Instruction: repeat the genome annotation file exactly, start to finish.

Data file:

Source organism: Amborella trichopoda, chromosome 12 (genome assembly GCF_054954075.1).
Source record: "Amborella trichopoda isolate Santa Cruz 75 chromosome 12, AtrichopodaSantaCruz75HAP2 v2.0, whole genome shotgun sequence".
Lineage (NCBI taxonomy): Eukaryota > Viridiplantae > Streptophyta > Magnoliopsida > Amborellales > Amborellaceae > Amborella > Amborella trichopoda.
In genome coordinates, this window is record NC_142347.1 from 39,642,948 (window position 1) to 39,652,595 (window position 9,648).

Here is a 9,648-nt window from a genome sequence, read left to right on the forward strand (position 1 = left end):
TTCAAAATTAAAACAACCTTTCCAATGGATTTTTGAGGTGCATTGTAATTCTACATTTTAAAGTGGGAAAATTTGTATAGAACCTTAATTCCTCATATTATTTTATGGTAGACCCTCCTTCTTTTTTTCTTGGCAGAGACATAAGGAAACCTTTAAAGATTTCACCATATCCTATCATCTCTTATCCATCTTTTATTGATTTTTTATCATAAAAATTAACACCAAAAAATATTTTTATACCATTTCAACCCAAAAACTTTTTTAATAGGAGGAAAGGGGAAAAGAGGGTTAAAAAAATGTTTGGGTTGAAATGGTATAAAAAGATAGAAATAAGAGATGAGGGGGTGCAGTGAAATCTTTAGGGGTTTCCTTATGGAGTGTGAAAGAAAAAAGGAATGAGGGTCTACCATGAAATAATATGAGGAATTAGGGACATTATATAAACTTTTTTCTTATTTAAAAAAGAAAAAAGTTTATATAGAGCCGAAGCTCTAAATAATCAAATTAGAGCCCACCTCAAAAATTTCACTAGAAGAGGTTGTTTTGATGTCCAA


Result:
Source organism: Amborella trichopoda, chromosome 12 (genome assembly GCF_054954075.1).
Source record: "Amborella trichopoda isolate Santa Cruz 75 chromosome 12, AtrichopodaSantaCruz75HAP2 v2.0, whole genome shotgun sequence".
Lineage (NCBI taxonomy): Eukaryota > Viridiplantae > Streptophyta > Magnoliopsida > Amborellales > Amborellaceae > Amborella > Amborella trichopoda.
In genome coordinates, this window is record NC_142347.1 from 39,642,948 (window position 1) to 39,652,595 (window position 9,648).

Here is a 9,648-nt window from a genome sequence, read left to right on the forward strand (position 1 = left end):
TTCAAAATTAAAACAACCTTTCCAATGGATTTTTGAGGTGCATTGTAATTCTACATTTTAAAGTGGGAAAATTTGTATAGAACCTTAATTCCTCATATTATTTTATGGTAGACCCTCCTTCTTTTTTTCTTGGCAGAGACATAAGGAAACCTTTAAAGATTTCACCATATCCTATCATCTCTTATCCATCTTTTATTGATTTTTTATCATAAAAATTAACACCAAAAAATATTTTTATACCATTTCAACCCAAAAACTTTTTTAATAGGAGGAAAGGGGAAAAGAGGGTTAAAAAAATGTTTGGGTTGAAATGGTATAAAAAGATAGAAATAAGAGATGAGGGGGTGCAGTGAAATCTTTAGGGGTTTCCTTATGGAGTGTGAAAGAAAAAAGGAATGAGGGTCTACCATGAAATAATATGAGGAATTAGGGACATTATATAAACTTTTTTCTTATTTAAAAAAGAAAAAAGTTTATATAGAGCCGAAGCTCTAAATAATCAAATTAGAGCCCACCTCAAAAATTTCACTAGAAGAGGTTGTTTTGATGTCCAA